MOD Devices made a guitar synth you can actually play like a synth – so your guitar is the CV

It’s the sound and expression of a modular synth, but you can mix it with guitar sounds and play it with the guitar techniques you already know. Here’s the latest no-extra-cost addition to MOD Devices do-it-all mobile effects boxes.

Guitar synths themselves are nothing new – see Roland et al. But you can run up against two deal killers. First, they typically require special pickups and cables. Second, as synths, many of these instruments are pretty restrictive – like a dumbed-down synth preset made for guitarists.

Plug in your guitar, and play.

Enter MOD Devices’ Guitar Synth. The idea is simple – just nail tracking by making it quick and responsive, then give you a complete set of synths and effects to play. It works right out of the box with whatever guitar (or bass) you want to play. Done.

MOD Devices’ stuff I’ve reviewed before; it’s like having a self-contained, purpose-built, dedicated computer in a rugged mobile stomp format. You get an extraordinary amount of customization in running effects. That’s a natural match for this instrument. I imagined this would be a paid add-on, but it’s not – it’s free to any existing MOD device owners, so also a decent argument for taking the leap as a guitarist.

The real breakthrough here is adding the synth capabilities without having to rethink how – or what – you play. Because the Guitar Synth fast and accurate at tracking, your playing – string bends, legatos, harmonics – all get translated to the synth. And you can mix in effects from the massive MOD library, with any blend of your source guitar playing you like. This can be as out-there and synth-y, or as subtle and guitar-y as you desire, for lack of a better way to word that.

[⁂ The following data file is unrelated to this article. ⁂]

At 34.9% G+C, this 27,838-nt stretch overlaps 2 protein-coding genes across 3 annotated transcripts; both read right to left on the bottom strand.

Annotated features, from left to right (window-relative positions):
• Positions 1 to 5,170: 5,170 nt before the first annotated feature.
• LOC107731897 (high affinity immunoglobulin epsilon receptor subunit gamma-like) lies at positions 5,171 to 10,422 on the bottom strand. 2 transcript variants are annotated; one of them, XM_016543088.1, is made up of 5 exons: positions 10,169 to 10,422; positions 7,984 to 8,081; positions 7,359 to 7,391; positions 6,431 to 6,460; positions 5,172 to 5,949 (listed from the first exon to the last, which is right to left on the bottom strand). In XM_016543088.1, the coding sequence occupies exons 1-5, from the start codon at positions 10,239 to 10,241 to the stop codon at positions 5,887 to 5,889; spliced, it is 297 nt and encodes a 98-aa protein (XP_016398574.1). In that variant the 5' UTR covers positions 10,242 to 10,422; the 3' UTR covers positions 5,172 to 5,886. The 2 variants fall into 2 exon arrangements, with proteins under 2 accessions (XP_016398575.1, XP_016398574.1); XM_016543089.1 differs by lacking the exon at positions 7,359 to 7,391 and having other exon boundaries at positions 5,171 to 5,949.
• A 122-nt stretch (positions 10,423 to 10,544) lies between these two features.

The footswitches are all assigned to additional filter sweeps, modulation, and note bends. I still wish MOD made a box that had more foot expression on it, like some integrated expression pedals, though you can always add those externally if you so choose. (That’s why I tend to favor the Dwarf – you might as well go small here and add only what you need.)

A look at one of the sprawling pedalboards – pre-built for you, so you can just plug and play. (Click to embiggen.) Of course, you’re free to create your own or customize this one, too, with hundreds of modules now at your disposal.

But the real edge here is the fact that you’re cramming a virtually limitless pedalboard into the MOD – and then using tracking to control it. It’s really a bit like having a complete modular rig you can play with your guitar and foot – and for a fraction of the cost, complexity, size, and all-around awkwardness of trying to do that with a full-blown Eurorack on its own.

That being said, this is an extension of MOD’s already-great support for control voltage. So if you do want to mix and match hardware modular, MOD’s software-customizable solution, and a guitar, you could go for all three. Gianfranco Ceccolini explains in a news statement:

The support of Control Voltage by the MOD platform dates back to 2018 when the company released a comprehensive package of officially supported CV modules at the MOD Plugin Store, following the announcement of the Duo X.

In 2020 the “CV Addressing” feature was released, which allowed the control of conventional guitar effects by the CV modules, bringing automation of control to conventional guitar rigs.

The addition of the AutoToCV plugin closes a gap between the Modular and the Guitar Pedal worlds, allowing for a new type of synthesizer that is played in a much more organic and abstract form. Both the new AutoToCV Pitch plugin and all the synth boards are available for free for all MOD Devices users.

With the Dwarf, that’s especially mobile. So if you do have hardware pedals you adore, there’s enough space in your bag to add this and an entire synth on top of it, without adding a single pickup or other form of specialized hardware.

They’ve made some nice demos. I’m not a guitarist, so I can’t test this part, but I do love the MOD solution in general, and its options are truly deep.

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You get five different synth boards you can plug and play – and of course, you build whatever you want from their library.

For more on MOD, check my review:

More on the Guitar Synth:

Nicolás Jaar curates compilations exploring Polish experimental music history

Nicolás Jaar has curated a new compilation highlighting experimental Polish radio from the latter half of the 20th century.